The perfect read for Halloween enthusiasts and witch-lovers of all stripes, The Witches of Moonshyne Manor by Bianca Marais scratched an itch I didn’t realize I had. Its got all the ingredients of a perfect October read: a rambling haunted mansion, a coven of witches with a varied array of powers, a dark and mysterious wizard with dangerous intentions, and an adventure that concludes on Halloween night. I found a few elements a tad didactic, but other than that, I can’t find much to complain about, mainly due to the cozy Fall vibes I got when curling up with this book and a warm blanket.
Ursula, Jezebel, Ivy, Tabitha, Queenie and Ruby are all aging witches living in Moonshyne Manor, an old house that they’ve called home for decades. They each have their own set of special powers, and sell liquor from their in-house distillery to pay the bills. Ruby is the one witch that hasn’t been living with them lately, but she’s expected to return in a matter of days, and her fellow witches have some terrible news to tell her; the manor is about to be repossessed because they can no longer afford it. The town of Critchley Hackle want to build a megaplex of ‘men’s entertainment’ on that sprawling property, and the town reverend and his cronies on city council are bending all the rules to make it happen. But the witches have a secret weapon; Persephone is a local teen and a fearless feminist with a legion of followers on TikTok, eager to help save Moonshyne Manor. In addition to this varied cast, many characters have their own little animal to accompany them, one of my favourites being Persephone’s dog Ruth Bader Ginsburg, who wears a little crochet collar like her namesake.
You can no doubt tell by the plot summary above that this is a feminist text; most men are not to be trusted in this book, and the worst are actively plotting against the witches, sneering at their independence and desperate to displace them at all costs. The cover of the book states “Why were we taught to fear witches and not the men who burned them?” which is of course a good point, but the whole plot felt a bit uneven and overly focused on damning the male characters at every turn. Aside from this focus on feminism with a capital “F”, there was also a focus on gender, where one witch is insistent on presenting as a woman, but her magic is unable to keep her appearance female for long stretches of time. The other witches come to accept the decision to change genders permanently (in the process losing her magical abilities forever), but there’s a very obvious moment that is meant to mirror the desire of shedding a magical identity like a gender. Again, I appreciate the point the author is trying to make, forcing identities on people is unfair, no matter what identity that is, however it felt a bit obvious by that point in the book.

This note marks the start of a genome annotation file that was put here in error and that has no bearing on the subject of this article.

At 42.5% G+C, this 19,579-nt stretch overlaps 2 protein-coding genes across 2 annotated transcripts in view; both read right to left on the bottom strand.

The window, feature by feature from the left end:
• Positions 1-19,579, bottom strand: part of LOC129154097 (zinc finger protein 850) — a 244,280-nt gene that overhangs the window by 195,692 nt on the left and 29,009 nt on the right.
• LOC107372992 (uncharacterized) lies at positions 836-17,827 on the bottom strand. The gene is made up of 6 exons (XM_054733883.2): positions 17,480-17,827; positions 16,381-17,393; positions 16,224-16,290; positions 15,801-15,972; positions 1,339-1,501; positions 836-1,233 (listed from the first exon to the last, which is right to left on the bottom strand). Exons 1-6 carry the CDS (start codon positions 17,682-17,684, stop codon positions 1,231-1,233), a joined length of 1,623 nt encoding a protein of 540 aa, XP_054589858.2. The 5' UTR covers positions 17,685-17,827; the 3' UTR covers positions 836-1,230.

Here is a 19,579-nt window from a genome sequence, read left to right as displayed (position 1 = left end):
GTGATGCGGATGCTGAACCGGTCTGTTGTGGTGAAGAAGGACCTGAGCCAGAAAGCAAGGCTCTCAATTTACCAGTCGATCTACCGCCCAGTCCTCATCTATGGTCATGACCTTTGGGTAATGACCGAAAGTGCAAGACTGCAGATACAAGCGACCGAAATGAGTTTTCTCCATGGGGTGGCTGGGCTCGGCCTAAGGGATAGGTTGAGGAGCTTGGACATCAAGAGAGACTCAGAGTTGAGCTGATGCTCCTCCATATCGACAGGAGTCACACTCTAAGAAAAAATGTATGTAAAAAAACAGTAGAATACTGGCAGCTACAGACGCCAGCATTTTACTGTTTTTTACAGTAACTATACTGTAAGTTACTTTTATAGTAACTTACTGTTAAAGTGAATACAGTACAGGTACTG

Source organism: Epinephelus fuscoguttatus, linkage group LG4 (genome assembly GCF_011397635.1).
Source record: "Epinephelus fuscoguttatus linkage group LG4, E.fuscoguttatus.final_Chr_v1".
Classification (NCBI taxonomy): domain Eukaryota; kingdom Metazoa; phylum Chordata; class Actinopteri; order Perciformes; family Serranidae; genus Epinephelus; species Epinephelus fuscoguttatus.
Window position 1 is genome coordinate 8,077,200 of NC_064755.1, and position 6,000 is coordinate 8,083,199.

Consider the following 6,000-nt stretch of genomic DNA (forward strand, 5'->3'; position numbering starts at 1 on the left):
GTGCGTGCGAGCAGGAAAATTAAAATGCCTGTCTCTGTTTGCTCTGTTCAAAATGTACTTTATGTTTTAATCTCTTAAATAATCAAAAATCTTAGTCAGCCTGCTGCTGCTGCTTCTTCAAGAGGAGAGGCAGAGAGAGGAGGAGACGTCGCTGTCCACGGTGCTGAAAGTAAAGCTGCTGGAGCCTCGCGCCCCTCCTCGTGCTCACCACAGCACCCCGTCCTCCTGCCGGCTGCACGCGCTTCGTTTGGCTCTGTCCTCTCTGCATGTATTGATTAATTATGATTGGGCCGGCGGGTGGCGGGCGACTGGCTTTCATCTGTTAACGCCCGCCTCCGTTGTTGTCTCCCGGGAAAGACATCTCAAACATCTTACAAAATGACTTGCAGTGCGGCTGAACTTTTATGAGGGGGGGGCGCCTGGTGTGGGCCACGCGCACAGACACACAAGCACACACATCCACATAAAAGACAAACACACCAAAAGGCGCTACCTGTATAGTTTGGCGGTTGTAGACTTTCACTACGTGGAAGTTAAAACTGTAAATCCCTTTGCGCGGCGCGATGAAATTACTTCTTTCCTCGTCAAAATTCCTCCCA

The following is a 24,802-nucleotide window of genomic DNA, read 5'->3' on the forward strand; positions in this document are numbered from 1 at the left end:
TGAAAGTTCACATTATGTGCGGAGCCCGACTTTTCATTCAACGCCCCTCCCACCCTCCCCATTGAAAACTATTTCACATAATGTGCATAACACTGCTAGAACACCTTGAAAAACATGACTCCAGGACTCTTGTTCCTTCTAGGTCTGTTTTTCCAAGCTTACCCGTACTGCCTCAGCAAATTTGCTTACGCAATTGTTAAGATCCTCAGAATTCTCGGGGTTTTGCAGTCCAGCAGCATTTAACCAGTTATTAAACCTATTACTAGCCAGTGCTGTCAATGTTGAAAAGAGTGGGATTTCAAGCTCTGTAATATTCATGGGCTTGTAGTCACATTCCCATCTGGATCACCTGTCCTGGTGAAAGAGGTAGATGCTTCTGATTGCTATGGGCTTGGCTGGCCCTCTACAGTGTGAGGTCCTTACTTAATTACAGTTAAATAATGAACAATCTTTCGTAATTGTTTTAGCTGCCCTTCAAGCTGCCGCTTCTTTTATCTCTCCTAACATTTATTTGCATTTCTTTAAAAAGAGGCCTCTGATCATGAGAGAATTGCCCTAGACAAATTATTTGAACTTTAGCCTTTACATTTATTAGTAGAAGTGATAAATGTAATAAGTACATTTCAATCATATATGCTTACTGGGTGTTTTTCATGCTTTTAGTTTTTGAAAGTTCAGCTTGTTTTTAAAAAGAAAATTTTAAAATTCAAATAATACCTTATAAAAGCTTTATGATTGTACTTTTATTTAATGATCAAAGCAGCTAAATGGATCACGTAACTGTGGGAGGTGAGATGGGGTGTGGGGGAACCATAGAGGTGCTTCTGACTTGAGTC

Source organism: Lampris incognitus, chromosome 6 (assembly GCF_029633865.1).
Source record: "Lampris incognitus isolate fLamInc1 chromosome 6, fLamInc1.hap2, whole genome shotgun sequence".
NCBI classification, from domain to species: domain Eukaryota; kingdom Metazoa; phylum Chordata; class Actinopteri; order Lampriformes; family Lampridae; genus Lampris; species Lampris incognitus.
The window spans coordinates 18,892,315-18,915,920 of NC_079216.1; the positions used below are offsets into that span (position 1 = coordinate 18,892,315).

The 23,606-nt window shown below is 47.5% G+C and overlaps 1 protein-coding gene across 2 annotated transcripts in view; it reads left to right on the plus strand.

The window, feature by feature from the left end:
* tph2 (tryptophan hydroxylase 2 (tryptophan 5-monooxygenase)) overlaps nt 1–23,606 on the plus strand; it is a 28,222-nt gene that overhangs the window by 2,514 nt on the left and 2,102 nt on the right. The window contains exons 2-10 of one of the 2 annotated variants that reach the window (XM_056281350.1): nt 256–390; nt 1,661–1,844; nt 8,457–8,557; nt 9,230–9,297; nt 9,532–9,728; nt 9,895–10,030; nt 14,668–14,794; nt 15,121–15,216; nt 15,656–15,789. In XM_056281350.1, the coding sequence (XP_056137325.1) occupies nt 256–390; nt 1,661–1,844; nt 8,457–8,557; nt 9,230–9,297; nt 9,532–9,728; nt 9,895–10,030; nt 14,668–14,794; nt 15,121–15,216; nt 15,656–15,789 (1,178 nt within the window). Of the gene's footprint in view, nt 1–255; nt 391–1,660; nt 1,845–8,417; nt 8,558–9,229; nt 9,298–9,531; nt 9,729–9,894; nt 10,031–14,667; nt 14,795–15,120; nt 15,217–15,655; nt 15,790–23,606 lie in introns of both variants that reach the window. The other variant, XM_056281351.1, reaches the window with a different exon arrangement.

Despite my fussy complaints above, I really did love this novel, and the adult ‘hocus pocus’ vibes it gave off. The group of witches and their unbreakable friendship was heartwarming yet realistic; they fight because they are all so different, yet they strengthen their bonds by respecting each other’s unique traits without any agenda of changing them. Strangely enough, it reminded me of a spooky “Golden Girls” where a bunch of women are aging gracefully together, enjoying their life as they were meant to, breaking free of societal expectations and finding purpose and joy in their seventies and beyond. Jezebel in particular is a woman to aspire to as she’s frequently having male lovers over to the house, and she’s in her eighties!
There are some dark moments in the book; death, incarceration, and illness plague this group of women, and the plot strays into Harry Potter-like territory when we learn of a special wand that they must secure to save a young woman’s life. Still, the magic of their lives together ensure the story never remains too desolate for too long, and Marais deftly lightens the dialogue with humour to help lift the tone. I’d recommend this as a book club read as well – the discussions it would spark around female friendship would be lively!
I laughed at the idea that their house might be repossessed – I was thinking “demon poltergeist” rather than “property developer”, but maybe they’re not too different… 😉
haha that didn’t even occur to me FF, but that’s actually hilarious! It would have made the book even funnier
My brain went back and forth as I read your review: “Yes, I would totally read this. Oh, no, maybe not. But yes!” LOL. Now I’m not sure what to think. This book sounds like a good companion the demon novel I read that was really more about friendship, Suburban Hell by Maureen Kilmer.
This book is definitely weird. Quite honestly, it verged a little too heavily on the ‘men are evil, we can only trust women’ message, but I also loved being in the company of these women, if you know what I mean?